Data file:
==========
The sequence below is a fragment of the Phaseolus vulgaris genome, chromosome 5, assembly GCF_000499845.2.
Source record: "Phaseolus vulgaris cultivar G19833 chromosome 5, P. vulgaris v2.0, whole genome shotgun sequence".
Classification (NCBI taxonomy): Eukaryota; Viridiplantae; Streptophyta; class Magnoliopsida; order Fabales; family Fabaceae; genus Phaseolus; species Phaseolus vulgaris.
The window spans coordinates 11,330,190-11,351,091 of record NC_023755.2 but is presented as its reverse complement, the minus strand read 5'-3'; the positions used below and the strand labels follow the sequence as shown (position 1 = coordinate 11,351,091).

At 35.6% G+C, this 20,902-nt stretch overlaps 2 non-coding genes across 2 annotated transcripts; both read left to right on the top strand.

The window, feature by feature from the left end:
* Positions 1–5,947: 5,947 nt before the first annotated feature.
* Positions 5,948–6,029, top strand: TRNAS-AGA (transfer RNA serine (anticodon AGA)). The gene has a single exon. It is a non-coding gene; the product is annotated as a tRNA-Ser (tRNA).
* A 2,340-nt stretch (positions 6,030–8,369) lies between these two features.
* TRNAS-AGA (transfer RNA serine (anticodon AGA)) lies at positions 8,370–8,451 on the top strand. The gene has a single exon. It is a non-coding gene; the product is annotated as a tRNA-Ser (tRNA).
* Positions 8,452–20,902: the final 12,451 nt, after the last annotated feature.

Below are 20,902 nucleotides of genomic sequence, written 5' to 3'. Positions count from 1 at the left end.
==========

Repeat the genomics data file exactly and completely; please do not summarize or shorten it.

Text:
The sequence below is a fragment of the Phaseolus vulgaris genome, chromosome 5, assembly GCF_000499845.2.
Source record: "Phaseolus vulgaris cultivar G19833 chromosome 5, P. vulgaris v2.0, whole genome shotgun sequence".
Classification (NCBI taxonomy): Eukaryota; Viridiplantae; Streptophyta; class Magnoliopsida; order Fabales; family Fabaceae; genus Phaseolus; species Phaseolus vulgaris.
The window spans coordinates 11,330,190-11,351,091 of record NC_023755.2 but is presented as its reverse complement, the minus strand read 5'-3'; the positions used below and the strand labels follow the sequence as shown (position 1 = coordinate 11,351,091).

At 35.6% G+C, this 20,902-nt stretch overlaps 2 non-coding genes across 2 annotated transcripts; both read left to right on the top strand.

The window, feature by feature from the left end:
* Positions 1–5,947: 5,947 nt before the first annotated feature.
* Positions 5,948–6,029, top strand: TRNAS-AGA (transfer RNA serine (anticodon AGA)). The gene has a single exon. It is a non-coding gene; the product is annotated as a tRNA-Ser (tRNA).
* A 2,340-nt stretch (positions 6,030–8,369) lies between these two features.
* TRNAS-AGA (transfer RNA serine (anticodon AGA)) lies at positions 8,370–8,451 on the top strand. The gene has a single exon. It is a non-coding gene; the product is annotated as a tRNA-Ser (tRNA).
* Positions 8,452–20,902: the final 12,451 nt, after the last annotated feature.

Below are 20,902 nucleotides of genomic sequence, written 5' to 3'. Positions count from 1 at the left end.